Tuesday, February 22, 2011

And We Have a Winner!

Thanks to everyone who played along with my Love Schmuv snippet contest. Nothing like two characters who are able to annoy the bejesus out of each other.

Without further delay, the winner is KRISTEN!!!! Whoo Kristen!!! :)

Monday and Hunt sure can annoy the heck out of each other can't they? (g) But what's so great is that there's an underlying sexual tension there that is SMOKIN'. Loved the way Peter broke the pair apart.

Well, you are the winner of Mystery Book #1. I'll email ya the details. ;)

Anyone up for Round 2??

Let's go for the direct opposite this time. Have your character do something thoughtful for another (even better if they do it with complete nonchalance). Again, using my not so scientific method of subjective opinion, I will pick a winner, who will win Mystery Book #2. I'll announce the winner next week. Post away, Peeps!

My offering:

Once the coffee maker stopped gurgling, he poured us both a mug and placed one in front of me, along with a box of my favorite sweetener and a small carton of creamer. Both unopened. I waited for him to go first, but he simply took a sip from his mug. Black.

I opened my mouth, but promptly closed it again. Sometimes there just aren’t words.

Maddy and Gabe from FAKING IT

Who's next??


  1. Congratulations Kristen - I'd have picked you too :-)
    Hmm, don't think I can top your short n sweet snip, Jen. Let me see... Okay, this one's a little long. FYI, Rosa's nickname is Peri. They're on their way to the Turkish baths [g]

    Wrapped up head to toe as they made their way through the streets of Galata, she hardly felt the [February] wind she could see buffeting [her husband] from side to side. He had a hand on his [turban], but kept switching to his other hand and back, hiding his fingers in turn among the folds of his [caftan]. How had she neglected to make him a pair of mittens?

    They turned onto a long avenue that sloped steeply down to the sea. Small figures in black milled about on the docks far below. The wind cut across her eyes and made them water. She stopped by the corner of one of the wooden houses lining the avenue, lest she stumble, and wiped her eyes on her [shawl]. Baha was already far ahead, and she pushed herself off the wall as the wind abated, glancing back down the hill as she made to follow him.

    The figures she'd seen were heading up in a scraggly line; two tall men in front and, behind them, what looked like a gaggle of children, all seeming to be about Jacob's age.


    She started and turned around, wincing in guilt. She should have told him she'd stopped for a rest.

    "We're nearly there," he said, rubbing his hands together. The wind turned and blew down from the hills. "I can't wait to be in the warmth and steam."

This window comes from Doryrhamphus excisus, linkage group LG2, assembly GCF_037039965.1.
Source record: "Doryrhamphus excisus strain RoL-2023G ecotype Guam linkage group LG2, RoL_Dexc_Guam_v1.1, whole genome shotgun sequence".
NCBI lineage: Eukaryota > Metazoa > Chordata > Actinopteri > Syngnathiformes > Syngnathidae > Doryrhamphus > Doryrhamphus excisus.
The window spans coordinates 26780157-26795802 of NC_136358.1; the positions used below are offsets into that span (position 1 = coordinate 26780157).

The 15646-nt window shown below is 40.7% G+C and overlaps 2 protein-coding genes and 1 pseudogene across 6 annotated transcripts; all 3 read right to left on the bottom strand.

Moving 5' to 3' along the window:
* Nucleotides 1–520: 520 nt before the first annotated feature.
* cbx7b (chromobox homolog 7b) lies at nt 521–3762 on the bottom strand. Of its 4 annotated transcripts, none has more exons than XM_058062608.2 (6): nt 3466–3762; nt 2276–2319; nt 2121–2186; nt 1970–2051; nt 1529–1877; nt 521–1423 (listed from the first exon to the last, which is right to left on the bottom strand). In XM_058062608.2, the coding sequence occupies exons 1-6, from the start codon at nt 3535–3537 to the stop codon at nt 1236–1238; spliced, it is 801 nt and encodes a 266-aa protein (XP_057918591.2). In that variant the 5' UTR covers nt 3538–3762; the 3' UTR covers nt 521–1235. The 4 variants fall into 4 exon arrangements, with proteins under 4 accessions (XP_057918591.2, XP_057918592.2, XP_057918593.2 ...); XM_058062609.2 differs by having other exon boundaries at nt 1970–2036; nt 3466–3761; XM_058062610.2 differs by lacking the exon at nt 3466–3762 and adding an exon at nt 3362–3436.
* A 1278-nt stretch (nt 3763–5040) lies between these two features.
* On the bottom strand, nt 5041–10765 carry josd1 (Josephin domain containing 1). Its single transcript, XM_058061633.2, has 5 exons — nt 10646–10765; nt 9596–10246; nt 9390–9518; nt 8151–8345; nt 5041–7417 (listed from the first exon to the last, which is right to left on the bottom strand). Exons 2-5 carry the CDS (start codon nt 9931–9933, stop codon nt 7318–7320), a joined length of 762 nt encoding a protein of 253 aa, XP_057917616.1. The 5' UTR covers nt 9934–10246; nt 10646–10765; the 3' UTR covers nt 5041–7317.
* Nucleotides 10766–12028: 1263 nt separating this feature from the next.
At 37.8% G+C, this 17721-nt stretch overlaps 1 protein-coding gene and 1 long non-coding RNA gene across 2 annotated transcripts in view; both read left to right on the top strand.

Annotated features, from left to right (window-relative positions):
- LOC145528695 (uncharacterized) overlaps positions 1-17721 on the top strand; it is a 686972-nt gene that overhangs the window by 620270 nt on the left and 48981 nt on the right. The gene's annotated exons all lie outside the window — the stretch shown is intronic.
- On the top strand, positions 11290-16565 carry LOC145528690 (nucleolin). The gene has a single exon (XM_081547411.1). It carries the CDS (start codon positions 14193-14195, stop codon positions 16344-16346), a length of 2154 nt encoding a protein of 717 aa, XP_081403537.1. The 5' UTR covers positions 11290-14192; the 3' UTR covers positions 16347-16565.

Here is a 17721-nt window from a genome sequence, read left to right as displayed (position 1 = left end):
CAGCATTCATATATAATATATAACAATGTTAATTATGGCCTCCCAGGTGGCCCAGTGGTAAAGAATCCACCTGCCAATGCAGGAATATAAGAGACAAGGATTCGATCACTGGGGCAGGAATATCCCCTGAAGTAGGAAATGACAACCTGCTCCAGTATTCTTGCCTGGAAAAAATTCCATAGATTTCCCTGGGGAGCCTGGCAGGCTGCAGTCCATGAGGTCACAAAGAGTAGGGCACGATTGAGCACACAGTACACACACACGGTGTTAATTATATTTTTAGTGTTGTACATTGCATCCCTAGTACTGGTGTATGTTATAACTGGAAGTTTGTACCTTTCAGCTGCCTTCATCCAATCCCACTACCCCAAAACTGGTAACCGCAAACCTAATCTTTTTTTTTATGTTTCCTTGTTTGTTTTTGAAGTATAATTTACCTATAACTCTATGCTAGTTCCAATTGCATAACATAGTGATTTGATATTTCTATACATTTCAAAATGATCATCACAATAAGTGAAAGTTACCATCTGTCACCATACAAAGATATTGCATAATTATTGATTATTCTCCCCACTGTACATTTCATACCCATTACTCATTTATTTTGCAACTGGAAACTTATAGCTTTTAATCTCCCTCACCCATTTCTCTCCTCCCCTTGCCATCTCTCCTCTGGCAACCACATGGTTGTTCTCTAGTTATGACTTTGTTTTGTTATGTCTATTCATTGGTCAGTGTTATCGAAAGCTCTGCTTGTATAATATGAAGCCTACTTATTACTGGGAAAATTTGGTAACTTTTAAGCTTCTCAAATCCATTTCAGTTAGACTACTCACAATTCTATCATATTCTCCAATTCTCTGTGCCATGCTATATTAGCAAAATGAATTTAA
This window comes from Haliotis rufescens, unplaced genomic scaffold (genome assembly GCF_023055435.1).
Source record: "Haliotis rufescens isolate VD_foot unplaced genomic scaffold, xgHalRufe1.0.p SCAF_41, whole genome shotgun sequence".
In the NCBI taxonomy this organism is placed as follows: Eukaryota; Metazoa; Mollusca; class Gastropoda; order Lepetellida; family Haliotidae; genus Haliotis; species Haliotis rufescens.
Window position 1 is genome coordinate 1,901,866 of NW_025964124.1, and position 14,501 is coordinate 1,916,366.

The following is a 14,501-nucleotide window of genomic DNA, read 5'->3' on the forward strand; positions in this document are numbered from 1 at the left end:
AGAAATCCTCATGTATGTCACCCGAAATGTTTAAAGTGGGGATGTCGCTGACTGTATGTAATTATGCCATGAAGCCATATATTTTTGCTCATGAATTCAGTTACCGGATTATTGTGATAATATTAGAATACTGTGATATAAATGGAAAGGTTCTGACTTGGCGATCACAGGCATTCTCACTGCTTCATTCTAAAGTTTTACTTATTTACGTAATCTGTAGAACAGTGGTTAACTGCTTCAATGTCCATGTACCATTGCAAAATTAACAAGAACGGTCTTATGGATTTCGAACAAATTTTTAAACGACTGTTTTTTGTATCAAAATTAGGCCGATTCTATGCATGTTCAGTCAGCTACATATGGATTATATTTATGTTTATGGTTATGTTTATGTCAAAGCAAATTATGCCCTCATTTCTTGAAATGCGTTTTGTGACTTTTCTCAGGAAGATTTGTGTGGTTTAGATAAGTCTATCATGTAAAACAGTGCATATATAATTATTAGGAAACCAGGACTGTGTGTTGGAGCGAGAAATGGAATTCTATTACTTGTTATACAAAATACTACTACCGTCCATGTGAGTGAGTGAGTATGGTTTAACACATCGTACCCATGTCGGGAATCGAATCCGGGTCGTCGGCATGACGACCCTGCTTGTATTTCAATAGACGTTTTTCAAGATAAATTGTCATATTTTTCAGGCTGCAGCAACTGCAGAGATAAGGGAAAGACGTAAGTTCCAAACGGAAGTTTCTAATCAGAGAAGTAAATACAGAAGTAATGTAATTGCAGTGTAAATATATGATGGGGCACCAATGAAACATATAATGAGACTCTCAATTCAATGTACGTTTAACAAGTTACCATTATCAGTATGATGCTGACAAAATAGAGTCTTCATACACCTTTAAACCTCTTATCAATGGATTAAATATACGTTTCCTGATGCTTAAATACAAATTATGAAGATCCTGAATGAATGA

She glanced about, but except for the men leading up their children, there was no one else in sight. She covered his hand with both of hers as his other hand flew up on another gust of wind, holding his turban in place. Her own shawls and skirts flapped and whipped at her legs. His fingers were frozen! She chafed them in her own, keeping her face averted from the wind, and promised to [knit] mittens for him as soon as she could.

    The children struggling uphill against the gale didn't look all that warmly dressed either. "You'd think if the fathers can afford fur lined cloaks, they'd dress their children more warmly," she muttered.

    "Their what?" Baha's fingers suddenly tightened on hers.

    "Their children." The wind whined all about them; she couldn't make out his next words. "What did you say? What do you mean they're not children?"

    "They're not – they're slaves."

    She gaped at him, then turned her dropped jaw to the group that had now reached them. There were two other men at the rear; all four were swathed in fur cloaks and had their hands shoved into shaggy woollen muffs. The children – for they *were* children, slaves or no – had only the thinnest of cloaks each, and much too short.

    There was at least a handsbreath of bare leg peeping between the top of one girl's shoes and the hem of her cloak. The last girl in line; they were almost all past now. The men behind her were laughing. Her black eyes were wide, scared; her lips trembled.

    "Baha! Do something!" She dropped his hand and slipped behind him, nudging him forward. "Rescue that girl!"


    And he did. He stopped the entire procession and haggled as quickly as he could. The wind tore at all of them, and though the slave masters protested – of course, they'd want a better price on market day once they'd cleaned and tidied up [this lot] – the prospect of ready money – for he certainly ended up paying more than he ought for this slip of a girl that his peri was now bundling in her shawl – easily helped sway them to seal a fast bargain.

  2. Woohoo! Thanks, Jen! I've never won anything before. :)